A partial lunar eclipse was visible from the western United States on June 26, 2010. A lunar eclipse can only occur at full moon, when the Moon is on the opposition side of Earth from the Sun. The moon's orbit is inclined 5 degrees with respect to earth's orbit, and as a result we do not have a lunar eclipse every full moon. If the moon's orbit takes it through earth's shadow as it passes around the opposite side of the earth from the Sun, the earth interrupts light shining on the moon and there will be an eclipse. A partial lunar eclipse occurs when the Moon skirts earth's shadow and only part of the Moon dips into earth's umbra. At maximum eclipse on June 26, the Moon was half covered by earth's umbra shadow. In Arizona, maximum eclipse occurred just before sunrise. The Moon set while it was still partially eclipsed. Observers in the Pacific were able to see the entire eclipse from beginning to end. This was the first lunar eclipse in 2010.
In ancient times, people thought the Earth was flat. However, all they needed to do to see that it was not flat was to notice that the Earth casts a round shadow on the Moon during a lunar eclipse. The Greeks correctly concluded that the Earth was round by observing lunar eclipses. In about 240 BC, the Greek mathematician and astronomer Eratosthenes noticed that at noon on the summer solstice, in Syene the sun was directly overhead and would shine down into the bottom of a deep well. A vertical pole cast no shadow at that moment in Syene. However, at local noon on the same date in Alexandria, a vertical pole would cast a shadow. Eratosthenes concluded that the Earth must be round, because if the Earth was flat the shadows cast by a vertical pole would be the same at both locations. Knowing the distance between Syene and Alexandria, and measuring the length of the shadow cast in Alexandria, Eratosthenes was able to calculate the size of the Earth to an impressive degree of accuracy, limited only by the error in the available methods for determining the distance between the two cities. Unfortunately, his publication detailing and explaining his method was lost. Today, our knowledge of his work is based indirectly on accounts gleened from ancient wrtitings of other authors. It is remarkable that the common belief that the Earth was flat persisted for so long even until the time of Columbus.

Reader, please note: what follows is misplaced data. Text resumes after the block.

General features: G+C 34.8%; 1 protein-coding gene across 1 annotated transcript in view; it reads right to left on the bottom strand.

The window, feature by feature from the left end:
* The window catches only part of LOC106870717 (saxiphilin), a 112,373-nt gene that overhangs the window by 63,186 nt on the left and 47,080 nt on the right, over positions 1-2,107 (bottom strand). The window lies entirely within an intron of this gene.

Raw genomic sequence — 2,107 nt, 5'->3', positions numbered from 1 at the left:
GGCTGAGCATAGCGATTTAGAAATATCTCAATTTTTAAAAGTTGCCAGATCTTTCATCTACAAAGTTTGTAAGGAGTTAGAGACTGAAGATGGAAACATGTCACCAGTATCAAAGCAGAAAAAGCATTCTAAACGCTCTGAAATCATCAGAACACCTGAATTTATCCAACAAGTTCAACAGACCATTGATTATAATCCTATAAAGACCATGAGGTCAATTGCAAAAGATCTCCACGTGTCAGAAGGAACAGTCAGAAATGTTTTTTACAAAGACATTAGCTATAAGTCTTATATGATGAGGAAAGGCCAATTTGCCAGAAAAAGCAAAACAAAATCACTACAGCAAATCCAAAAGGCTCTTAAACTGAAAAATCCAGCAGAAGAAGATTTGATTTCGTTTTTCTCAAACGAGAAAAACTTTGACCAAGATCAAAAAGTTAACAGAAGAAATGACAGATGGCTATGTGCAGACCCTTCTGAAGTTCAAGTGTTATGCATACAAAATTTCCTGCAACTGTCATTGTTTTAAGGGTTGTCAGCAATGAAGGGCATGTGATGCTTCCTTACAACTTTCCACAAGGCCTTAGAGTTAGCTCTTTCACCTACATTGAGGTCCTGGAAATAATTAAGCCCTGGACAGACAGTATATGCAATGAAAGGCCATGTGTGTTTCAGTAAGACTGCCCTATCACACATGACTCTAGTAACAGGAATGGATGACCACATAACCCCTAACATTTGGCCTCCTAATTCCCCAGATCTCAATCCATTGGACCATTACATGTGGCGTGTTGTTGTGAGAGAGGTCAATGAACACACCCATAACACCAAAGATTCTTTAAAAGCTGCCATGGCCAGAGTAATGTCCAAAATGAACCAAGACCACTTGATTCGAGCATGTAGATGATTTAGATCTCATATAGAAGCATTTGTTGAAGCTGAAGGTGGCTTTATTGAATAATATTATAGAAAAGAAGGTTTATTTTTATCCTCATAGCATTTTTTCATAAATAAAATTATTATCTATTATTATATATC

This image was taken with a Canon EOS Digital Rebel SLR camera with a 300mm lens. The image was published on the Spaceweather.com website, and on MSNBC.
Partial Lunar Eclipse
June 26, 2010
Photo by Sid Leach
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